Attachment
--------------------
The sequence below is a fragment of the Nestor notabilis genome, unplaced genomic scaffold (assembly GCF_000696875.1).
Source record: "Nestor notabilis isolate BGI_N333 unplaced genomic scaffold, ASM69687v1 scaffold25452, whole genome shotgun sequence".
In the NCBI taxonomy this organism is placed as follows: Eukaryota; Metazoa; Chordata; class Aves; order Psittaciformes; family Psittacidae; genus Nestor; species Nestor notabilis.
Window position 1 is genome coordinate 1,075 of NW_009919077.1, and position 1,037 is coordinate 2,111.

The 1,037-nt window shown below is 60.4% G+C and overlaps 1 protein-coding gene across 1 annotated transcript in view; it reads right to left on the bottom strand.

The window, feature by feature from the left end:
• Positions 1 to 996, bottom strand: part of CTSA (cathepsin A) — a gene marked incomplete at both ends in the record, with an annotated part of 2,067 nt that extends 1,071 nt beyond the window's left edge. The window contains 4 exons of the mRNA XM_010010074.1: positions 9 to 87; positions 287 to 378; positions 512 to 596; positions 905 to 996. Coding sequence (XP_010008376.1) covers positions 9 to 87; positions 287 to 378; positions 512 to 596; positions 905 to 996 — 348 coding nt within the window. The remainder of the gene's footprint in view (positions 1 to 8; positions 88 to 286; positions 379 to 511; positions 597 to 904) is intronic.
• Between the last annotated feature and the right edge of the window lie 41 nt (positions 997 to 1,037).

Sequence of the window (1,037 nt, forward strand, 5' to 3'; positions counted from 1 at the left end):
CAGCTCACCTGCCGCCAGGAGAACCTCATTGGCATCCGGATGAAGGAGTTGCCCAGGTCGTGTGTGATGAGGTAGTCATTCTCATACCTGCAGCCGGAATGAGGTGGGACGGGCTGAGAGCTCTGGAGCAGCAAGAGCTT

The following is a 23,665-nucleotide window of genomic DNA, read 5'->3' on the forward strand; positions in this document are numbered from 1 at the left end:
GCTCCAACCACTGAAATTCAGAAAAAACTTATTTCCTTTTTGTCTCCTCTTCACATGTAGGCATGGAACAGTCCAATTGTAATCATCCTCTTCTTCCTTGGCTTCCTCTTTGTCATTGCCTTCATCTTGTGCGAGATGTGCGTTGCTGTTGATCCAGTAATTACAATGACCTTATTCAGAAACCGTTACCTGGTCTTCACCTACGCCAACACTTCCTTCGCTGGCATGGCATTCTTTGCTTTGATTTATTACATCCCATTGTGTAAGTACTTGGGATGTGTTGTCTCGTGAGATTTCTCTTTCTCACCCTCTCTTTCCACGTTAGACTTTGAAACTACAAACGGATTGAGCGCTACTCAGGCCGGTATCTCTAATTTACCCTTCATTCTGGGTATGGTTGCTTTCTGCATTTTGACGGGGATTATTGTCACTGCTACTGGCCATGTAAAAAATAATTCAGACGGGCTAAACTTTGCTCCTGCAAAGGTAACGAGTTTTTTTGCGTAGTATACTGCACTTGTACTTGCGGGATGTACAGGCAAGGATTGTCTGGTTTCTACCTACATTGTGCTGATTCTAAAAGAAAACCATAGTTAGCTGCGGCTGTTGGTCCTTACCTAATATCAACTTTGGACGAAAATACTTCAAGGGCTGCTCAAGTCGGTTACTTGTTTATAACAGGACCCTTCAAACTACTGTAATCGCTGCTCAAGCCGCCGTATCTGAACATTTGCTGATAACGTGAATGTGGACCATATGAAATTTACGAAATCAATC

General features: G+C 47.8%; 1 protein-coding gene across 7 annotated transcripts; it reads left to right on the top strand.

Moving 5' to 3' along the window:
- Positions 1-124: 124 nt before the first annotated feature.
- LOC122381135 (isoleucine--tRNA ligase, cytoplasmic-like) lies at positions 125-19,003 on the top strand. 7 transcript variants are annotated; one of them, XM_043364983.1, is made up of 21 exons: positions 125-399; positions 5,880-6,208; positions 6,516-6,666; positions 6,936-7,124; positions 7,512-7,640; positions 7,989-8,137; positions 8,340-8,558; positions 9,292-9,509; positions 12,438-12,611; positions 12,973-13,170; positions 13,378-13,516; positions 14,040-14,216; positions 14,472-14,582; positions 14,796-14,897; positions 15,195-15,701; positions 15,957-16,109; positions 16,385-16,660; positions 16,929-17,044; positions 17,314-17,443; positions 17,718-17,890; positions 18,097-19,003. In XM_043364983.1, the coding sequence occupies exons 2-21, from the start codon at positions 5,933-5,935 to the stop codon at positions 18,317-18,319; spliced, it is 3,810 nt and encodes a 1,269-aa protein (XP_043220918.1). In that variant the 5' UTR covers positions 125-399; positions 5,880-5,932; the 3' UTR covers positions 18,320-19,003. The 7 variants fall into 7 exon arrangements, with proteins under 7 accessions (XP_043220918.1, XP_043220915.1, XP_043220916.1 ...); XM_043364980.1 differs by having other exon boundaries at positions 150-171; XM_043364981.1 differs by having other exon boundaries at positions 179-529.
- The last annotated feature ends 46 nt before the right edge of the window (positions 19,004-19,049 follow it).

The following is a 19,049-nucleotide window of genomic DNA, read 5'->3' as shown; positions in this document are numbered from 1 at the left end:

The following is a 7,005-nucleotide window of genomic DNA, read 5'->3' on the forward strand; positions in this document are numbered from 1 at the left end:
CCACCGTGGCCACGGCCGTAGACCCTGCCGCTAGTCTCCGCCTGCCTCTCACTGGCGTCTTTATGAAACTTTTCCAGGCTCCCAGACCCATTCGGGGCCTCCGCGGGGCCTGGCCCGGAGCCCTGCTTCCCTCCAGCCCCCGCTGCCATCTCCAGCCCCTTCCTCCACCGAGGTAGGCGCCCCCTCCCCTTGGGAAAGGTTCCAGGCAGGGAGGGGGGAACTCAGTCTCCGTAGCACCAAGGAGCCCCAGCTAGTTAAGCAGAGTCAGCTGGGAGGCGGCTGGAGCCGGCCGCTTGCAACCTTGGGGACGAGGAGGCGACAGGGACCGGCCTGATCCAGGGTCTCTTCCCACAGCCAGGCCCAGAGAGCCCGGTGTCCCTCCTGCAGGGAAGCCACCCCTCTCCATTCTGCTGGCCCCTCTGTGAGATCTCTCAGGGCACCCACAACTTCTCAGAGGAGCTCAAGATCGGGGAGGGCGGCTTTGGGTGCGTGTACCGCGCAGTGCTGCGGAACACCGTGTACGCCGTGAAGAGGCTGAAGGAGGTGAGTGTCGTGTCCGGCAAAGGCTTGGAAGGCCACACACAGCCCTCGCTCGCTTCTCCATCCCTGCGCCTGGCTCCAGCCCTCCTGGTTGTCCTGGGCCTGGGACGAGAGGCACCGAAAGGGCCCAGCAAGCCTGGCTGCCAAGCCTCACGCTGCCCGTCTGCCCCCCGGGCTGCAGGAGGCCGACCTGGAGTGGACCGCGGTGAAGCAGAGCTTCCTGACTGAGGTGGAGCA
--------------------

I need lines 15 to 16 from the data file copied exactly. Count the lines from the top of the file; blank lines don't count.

- Positions 1-124: 124 nt before the first annotated feature.
- LOC122381135 (isoleucine--tRNA ligase, cytoplasmic-like) lies at positions 125-19,003 on the top strand. 7 transcript variants are annotated; one of them, XM_043364983.1, is made up of 21 exons: positions 125-399; positions 5,880-6,208; positions 6,516-6,666; positions 6,936-7,124; positions 7,512-7,640; positions 7,989-8,137; positions 8,340-8,558; positions 9,292-9,509; positions 12,438-12,611; positions 12,973-13,170; positions 13,378-13,516; positions 14,040-14,216; positions 14,472-14,582; positions 14,796-14,897; positions 15,195-15,701; positions 15,957-16,109; positions 16,385-16,660; positions 16,929-17,044; positions 17,314-17,443; positions 17,718-17,890; positions 18,097-19,003. In XM_043364983.1, the coding sequence occupies exons 2-21, from the start codon at positions 5,933-5,935 to the stop codon at positions 18,317-18,319; spliced, it is 3,810 nt and encodes a 1,269-aa protein (XP_043220918.1). In that variant the 5' UTR covers positions 125-399; positions 5,880-5,932; the 3' UTR covers positions 18,320-19,003. The 7 variants fall into 7 exon arrangements, with proteins under 7 accessions (XP_043220918.1, XP_043220915.1, XP_043220916.1 ...); XM_043364980.1 differs by having other exon boundaries at positions 150-171; XM_043364981.1 differs by having other exon boundaries at positions 179-529.